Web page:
Palmieri’s Wisdom

At eighty, pianist Eddie Palmieri still continues to shape Afro-Latin jazz


An uninformed listener attending a late set at the Subrosa club on a Monday in April — one who knew nothing of Eddie Palmieri’s long career shaping Afro-Latin jazz into a uniquely New York sound — might have thought the solo pianist onstage was a straight-up avant-gardist. Palmieri crafted abstractions with a heavily amplified Yamaha hybrid piano. Single notes were piercing pokes. Complex chords became brash tonal washes. The logic was rhythmic, suggested as much as stated, and always of Afro-Caribbean lineage. Palmieri’s improvisations moved from formal to funky to funny. Here and there, he gracefully stitched in a passage of startling beauty, as with the melody of “Life,” a tender ballad from his new album, Sabiduría/Wisdom.

Palmieri went on like this for more than twenty minutes, relentless and riveting. You’d never have suspected he turned eighty in December.

Born in Harlem to Puerto Rican parents, and raised in the Bronx, Palmieri is the reigning patriarch of Afro-Latin music in the U.S. On opening night of “Eddie Palmieri Presents Afro-Caribbean Mondays,” a weekly series that runs through August, some audience members seemed old enough to recall the hard-edged innovations of Conjunto la Perfecta, which Palmieri formed in 1961, or Harlem River Drive, through which, a decade later, Palmieri braided together Latin, jazz, funk and soul. Palmieri’s new album and Subrosa residency don’t amount to a victory lap. Rather, they’re evidence that he still sets the pace.

His music is expansive, in terms of both the concepts and the players it touches. On that opening Monday, after his solo-piano turn, Palmieri’s quintet included 66-year-old percussionist Nicky Marrero — who first played with him nearly a half-century ago — on bongos, and 33-year-old bassist Luques Curtis, the most thrillingly gifted member of the latest generation to soak in Palmieri’s influence and invigorate his music. Together with Vicente “Little Johnny” Rivero on congas and Camilo Molina on timbales, they formed a rhythm section of consummate authority and impressive dexterity — locked-in yet loose, responsive to Palmieri’s every shift. When vibraphonist Joe Locke joined them, Palmieri added new wrinkles to a combination he’d first forged in the 1960s with Cal Tjader. The following Monday, leading a quintet that included alto saxophonist Louis Fouché and trumpeter Jonathan Powell, Palmieri dipped into small-ensemble Afro-Caribbean jazz rich with gleamingly odd harmonies and unexpected syncopation from all instruments, blazing deeper into territory first explored on his 1994 album, Palmas.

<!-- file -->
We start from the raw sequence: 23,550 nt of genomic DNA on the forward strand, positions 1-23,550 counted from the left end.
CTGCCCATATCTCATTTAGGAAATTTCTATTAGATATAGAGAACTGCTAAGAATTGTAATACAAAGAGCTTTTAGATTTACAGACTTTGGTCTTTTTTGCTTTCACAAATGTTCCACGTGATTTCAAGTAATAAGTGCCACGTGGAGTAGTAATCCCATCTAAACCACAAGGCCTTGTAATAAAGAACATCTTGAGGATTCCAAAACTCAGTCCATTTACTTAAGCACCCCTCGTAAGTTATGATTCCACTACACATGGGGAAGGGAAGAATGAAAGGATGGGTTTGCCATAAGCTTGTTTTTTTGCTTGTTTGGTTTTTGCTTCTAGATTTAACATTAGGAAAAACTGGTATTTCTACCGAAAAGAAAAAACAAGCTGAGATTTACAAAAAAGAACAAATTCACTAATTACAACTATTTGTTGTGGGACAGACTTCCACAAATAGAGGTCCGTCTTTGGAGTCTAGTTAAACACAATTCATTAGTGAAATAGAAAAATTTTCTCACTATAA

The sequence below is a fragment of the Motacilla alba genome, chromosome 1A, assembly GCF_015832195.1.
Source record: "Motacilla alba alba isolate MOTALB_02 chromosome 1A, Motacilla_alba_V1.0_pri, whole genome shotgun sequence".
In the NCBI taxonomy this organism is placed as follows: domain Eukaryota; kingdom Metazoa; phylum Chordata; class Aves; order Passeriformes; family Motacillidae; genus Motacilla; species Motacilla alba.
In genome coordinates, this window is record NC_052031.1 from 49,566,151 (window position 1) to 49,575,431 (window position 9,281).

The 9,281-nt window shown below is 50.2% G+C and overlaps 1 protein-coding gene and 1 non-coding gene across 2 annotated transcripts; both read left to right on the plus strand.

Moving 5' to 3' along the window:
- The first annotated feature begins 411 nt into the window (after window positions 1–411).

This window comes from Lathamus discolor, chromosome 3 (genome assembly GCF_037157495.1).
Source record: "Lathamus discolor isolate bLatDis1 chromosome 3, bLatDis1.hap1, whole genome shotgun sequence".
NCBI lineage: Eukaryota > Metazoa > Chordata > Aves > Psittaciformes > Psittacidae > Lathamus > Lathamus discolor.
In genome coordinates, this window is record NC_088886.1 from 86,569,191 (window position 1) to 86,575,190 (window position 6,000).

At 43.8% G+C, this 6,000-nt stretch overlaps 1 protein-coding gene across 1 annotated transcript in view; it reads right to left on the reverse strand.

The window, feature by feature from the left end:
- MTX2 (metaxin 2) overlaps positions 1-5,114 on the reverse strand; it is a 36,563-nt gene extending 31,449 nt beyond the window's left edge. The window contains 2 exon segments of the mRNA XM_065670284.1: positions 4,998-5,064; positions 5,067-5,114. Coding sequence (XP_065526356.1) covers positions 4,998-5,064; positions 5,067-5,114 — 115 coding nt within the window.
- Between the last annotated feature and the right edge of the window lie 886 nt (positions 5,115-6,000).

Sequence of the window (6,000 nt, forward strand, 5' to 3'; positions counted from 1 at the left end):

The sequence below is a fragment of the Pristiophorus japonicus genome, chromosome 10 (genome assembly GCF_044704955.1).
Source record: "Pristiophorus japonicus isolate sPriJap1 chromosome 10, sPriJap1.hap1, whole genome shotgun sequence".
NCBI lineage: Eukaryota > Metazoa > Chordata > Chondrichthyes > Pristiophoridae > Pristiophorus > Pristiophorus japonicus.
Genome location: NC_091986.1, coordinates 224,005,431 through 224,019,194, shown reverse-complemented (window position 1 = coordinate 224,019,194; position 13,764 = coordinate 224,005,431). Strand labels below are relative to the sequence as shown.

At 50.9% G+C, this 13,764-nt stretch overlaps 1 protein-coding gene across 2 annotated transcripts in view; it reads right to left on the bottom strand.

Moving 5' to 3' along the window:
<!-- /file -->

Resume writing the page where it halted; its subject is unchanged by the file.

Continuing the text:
“I just want to enjoy myself in an intimate space and to be spontaneous,” Palmieri says of the Subrosa series. “So I’ve invited musicians that inspire me. This is my musical family.” Indeed, those first two Mondays carried the close-knit joy of a family gathering. The music was loud to the point of enveloping. Palmieri’s bands are finely calibrated engines of rhythm and sound; here, we felt like we were inside the machine.

For some Afro-Caribbean Mondays, Palmieri will yield the bandstand: On May 22, Rivero will lead a flamenco jazz band featuring tenor saxophonist Craig Handy. Other weeks find Palmieri leading must-see lineups, as when alto saxophonist Donald Harrison joins his quintet (May 29), and when he shares a stage for the first time with drummer Roy Haynes (June 26).

If these Monday nights offer rare opportunities to vibrate as one with Palmieri’s band, his new album has a different effect. Here, the acoustic piano is well articulated within a gloriously engineered mix; the sound, panoramic and rich, highlights the intricate details within Palmieri’s music. Save for Tjader’s “Samba do Suenho,” with Locke on vibes, these are new compositions, each furthering a different aspect of Palmieri’s reach. Violinist Alfredo de la F (who will perform at Subrosa on June 5) hints at the sound of La Perfecta on “Cuerdas y Tumbao,” yet he’s overdubbed into a four-part string section. Bassist Marcus Miller, drummer Bernard Purdie, and baritone saxophonist Ronnie Cuber rekindle Harlem River Drive’s flame on the title track. Best of all is Palmieri’s deepened communion (cultivated over twenty years running) with Harrison on “The Uprising,” which blends modern jazz, Afro-Cuban bat, and Mardi Gras Indian chants from Harrison’s native New Orleans. Harrison calls Palmieri “the Charlie Parker of Afro-Caribbean jazz” for the propulsive quality of his music and the freedom it affords.

Palmieri still never stops composing, and demands his players match that level of creativity. He credits early exposure to Afro-Cuban dance bands with teaching him, intuitively, how to achieve musical climaxes. Decades later, he says, the ideas of musical theorist Joseph Schillinger, absorbed through studies with singer-guitarist Bob Bianco, taught him to engineer such moments through compositional structure. “I don’t guess that I’m going to excite you,” he says. “I know it.”

At Subrosa, head bobbing, shoulders hunched, elbows squared, fingers splayed, Palmieri displayed such command over bandmates and audience. You are in his grip. You will be excited. There’s no stopping it, no better place to be.